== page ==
Is Maui Better than Honolulu?

Honolulu is the capital city of Hawaii, and what you could call the heart or the hub of Hawaii, where most commercial flights traveling to Hawaii land, and where you can find Waikiki, Pearl Harbor, and Hanauma Bay.

Another hotspot is the beautiful island of Maui. Maui—or the Valley Isle—is the second largest Hawaiian island, beloved for its sacred Iao Valley, world class beaches, and views of migrating whales and green sea turtles.

So, which is better, Maui or Honolulu? Let’s take a look at what both locations have to offer, and what the islands are like.

Aerial views of Lahaina and Honolulu, comparing the two islands.


What’s in Honolulu (Oahu)?

Let’s settle some facts to there’s no confusion before we proceed. Oahu and Honolulu are almost one and the same. The island is called Oahu, but the entire island is also referred to as the City and County of Honolulu.

Most people refer to the island as Oahu, and Honolulu as the capital city.

And with shopping, dining, bars, and amenities in abundance, Honolulu has become the visitor hotspot of Hawaii. As such, it is very busy, crowded, and full of tourists.

Waikiki Beach

Just on the south shore of Honolulu, is the famed neighborhood of Waikiki. The area was once the favored place for Hawaiian royalty. Today, Waikiki is Oahu’s resort and hotel hub, with vibrant bars, restaurants, and shopping facilities.

Waikiki is famous for its beaches and ocean views.  Here, you can surf, dive, swim, snorkel, paddleboard, you name it.

Waikiki is the birthplace of surfing legend Duke Kahanamoku, respected as the father of modern surfing. His statue is found at the shore of Waikiki Beach as an iconic symbol of Oahu and Honolulu’s love of surf culture.

Kualoa Ranch

Just north of Honolulu, and at the top side of the island, is Kualoa Ranch. This is a must see when on Oahu.

Kualoa Ranch is a stunning example of the island’s natural beauty, and is the backdrop for countless movies, including Jurassic Valley in the Jurassic Park franchise.

It’s no wonder so many films, TV shows, and other events have been held here as Kualoa Ranch has over 4,000 acres of natural beauty, including hidden valleys, beaches, and mountains.

Kualoa has countless cultural and sacred sights, along with historic ranch buildings, gardens and tours.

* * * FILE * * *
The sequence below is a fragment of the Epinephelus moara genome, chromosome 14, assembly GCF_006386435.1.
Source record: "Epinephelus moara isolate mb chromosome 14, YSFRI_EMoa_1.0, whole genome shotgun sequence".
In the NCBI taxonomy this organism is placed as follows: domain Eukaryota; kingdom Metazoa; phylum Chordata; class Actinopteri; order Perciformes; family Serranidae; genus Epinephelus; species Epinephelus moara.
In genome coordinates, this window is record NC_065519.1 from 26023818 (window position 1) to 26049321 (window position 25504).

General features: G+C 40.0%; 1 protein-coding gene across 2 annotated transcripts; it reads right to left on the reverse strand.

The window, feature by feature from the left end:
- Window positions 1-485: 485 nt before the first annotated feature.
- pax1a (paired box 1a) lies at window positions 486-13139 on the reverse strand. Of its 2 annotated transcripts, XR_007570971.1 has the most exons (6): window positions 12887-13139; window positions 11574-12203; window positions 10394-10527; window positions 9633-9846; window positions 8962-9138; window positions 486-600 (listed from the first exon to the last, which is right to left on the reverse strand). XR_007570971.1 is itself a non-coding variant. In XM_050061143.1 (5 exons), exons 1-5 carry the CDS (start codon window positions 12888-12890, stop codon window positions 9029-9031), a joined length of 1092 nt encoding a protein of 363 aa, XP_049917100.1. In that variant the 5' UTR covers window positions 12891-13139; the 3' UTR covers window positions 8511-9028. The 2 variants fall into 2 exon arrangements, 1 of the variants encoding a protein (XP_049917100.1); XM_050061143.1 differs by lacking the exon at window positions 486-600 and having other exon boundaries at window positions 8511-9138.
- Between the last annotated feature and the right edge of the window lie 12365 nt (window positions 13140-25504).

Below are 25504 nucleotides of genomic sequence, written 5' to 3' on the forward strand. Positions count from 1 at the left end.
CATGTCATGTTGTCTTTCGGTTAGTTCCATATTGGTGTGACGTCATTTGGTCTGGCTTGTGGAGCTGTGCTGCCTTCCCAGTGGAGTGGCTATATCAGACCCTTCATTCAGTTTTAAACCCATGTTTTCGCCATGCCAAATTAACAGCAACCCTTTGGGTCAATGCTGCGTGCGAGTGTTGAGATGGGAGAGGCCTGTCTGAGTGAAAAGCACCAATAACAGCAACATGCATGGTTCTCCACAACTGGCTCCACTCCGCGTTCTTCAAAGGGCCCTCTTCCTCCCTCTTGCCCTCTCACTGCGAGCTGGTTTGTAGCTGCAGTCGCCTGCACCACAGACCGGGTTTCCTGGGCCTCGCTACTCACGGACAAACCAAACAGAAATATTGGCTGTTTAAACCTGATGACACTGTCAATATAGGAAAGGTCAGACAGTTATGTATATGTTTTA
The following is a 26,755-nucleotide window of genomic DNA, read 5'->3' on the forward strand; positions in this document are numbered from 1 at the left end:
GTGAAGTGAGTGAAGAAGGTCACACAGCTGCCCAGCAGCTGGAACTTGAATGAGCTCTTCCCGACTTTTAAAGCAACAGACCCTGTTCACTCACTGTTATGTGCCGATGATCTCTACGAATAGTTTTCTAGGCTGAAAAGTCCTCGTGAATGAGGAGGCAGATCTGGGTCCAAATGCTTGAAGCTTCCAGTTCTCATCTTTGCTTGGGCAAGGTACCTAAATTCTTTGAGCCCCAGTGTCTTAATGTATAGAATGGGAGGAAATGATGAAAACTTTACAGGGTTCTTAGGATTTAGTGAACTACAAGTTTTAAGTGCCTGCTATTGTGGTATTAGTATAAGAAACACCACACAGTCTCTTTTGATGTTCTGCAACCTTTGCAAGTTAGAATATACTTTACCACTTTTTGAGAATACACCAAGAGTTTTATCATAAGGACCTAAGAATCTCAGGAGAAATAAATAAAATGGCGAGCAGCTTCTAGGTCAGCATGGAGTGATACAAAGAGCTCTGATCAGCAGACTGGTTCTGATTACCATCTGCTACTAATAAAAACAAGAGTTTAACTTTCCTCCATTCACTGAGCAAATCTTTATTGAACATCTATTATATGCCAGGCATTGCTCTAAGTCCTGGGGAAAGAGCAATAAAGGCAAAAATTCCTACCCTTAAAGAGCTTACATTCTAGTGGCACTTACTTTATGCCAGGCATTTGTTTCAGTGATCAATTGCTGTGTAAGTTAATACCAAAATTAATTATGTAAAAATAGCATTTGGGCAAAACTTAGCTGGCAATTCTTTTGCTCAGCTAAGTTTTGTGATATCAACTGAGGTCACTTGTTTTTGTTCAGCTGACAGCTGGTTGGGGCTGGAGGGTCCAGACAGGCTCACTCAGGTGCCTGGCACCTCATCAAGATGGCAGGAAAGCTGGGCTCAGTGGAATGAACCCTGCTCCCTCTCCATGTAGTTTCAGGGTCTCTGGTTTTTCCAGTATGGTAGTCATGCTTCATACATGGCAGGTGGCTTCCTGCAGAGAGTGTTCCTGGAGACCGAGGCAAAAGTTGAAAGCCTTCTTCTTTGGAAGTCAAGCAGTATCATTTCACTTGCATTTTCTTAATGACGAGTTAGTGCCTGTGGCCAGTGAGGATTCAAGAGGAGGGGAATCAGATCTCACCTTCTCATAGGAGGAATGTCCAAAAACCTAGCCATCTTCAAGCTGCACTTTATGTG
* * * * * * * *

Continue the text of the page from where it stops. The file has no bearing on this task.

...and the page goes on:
Pearl Harbor

Pearl Harbor is just west of Honolulu, and about 30 minutes from Waikiki.

Pearl Harbor signifies one of the most pivotal moments in US history. Learn more about the event, see relics and artifacts, and pay your respects to the final resting place of so many.

Diamond Head

Diamond Head is a volcanic tuff cone, or rock formation, found on Oahu and near Honolulu. This mountain overlooks Waikiki, and is a great place to visit for hiking and exceptional views of the island.

Iolani Palace

Built by King Kalakaua in 1882, Iolani Palace was the home of the last royals of Hawaii.

Found in downtown Honolulu, it is the only royal palace in the US, and signifies Hawaii’s independence. The palace has since been restored and is used as a museum, offering tours and historical information for all those interested in the last Hawaiian monarchs.

An aerial view of Honolulu.


What’s in Maui?

Maui is a place of astonishing natural beauty and diversity.  There are white sand beaches, black sand beaches, jungles, rainforests, mountains, lavascapes, and lush greenery that you will not find anywhere else.

Maui is the perfect getaway for snorkeling, swimming, hiking, and exploring, and still has the buzz of town life with bars, shopping, and nightlife in Lahaina.

Whereas surfing finds its home Honolulu, Maui is home to snorkeling. On Maui, you can find crystal clear waters with plenty of snorkeling opportunities and sea turtles to swim with.


Lahaina is on West Maui, and  means “relentless sun” in Hawaiian. The historic town has become a hotspot for its history, along with oceanfront restaurants and mountain views.

This seaside town is one of the most popular areas on Maui, filled with the beaches of Kaanapali, and nightlife. Head to the Dirty Monkey for an unforgettable evening.

Iao Valley

Maui is known for its stunning natural beauty spots, and Iao Valley showcases this. With gardens, hiking trails and views of the island for miles, Iao Valley is unmissable.

You can also visit the Iao Needle, which was once the lookout point for the great battle of Kepaniwai in which Kamehameha strived to unify the islands. With stunning sights, heritage gardens and tributes to Hawaii, this location will take your breath away.

Big Beach

Big Beach gets its appropriate name for being over half a mile long. Big Beach is one of Maui’s most popular  beaches on the island. 

Whale Watching

Maui is known for its whale watching.

Humpback whales migrate from Alaska to Maui in December, making it a prime location for spotting whales during the winter months.


For a taste of Hawaiian tradition, culture and history, you have to go to a luau, and all of the best luaus are found on Maui.

Here, you will experience authentic Hawaiian cuisine, hear stories about Polynesian history, and participate in rituals and ceremonies that only Native Hawaiians can show you.

With hula dancing, fire eating, traditional songs and food, this is a must see while on Maui.

An aerial view of Lahaina, Maui.


Is Maui better than Oahu?

Maui and Honolulu (or Oahu) are very different places. While Honolulu has so much to see and do, you really get to know Hawaiian culture on a deeper level by traveling to Maui.

On Maui, you can hike, swim, surf, snorkel, see turtles and humpback whales, or even absorb the traditions and rituals of Hawaiian and Polynesian people.

For culture, rather than tourism, head to Maui.

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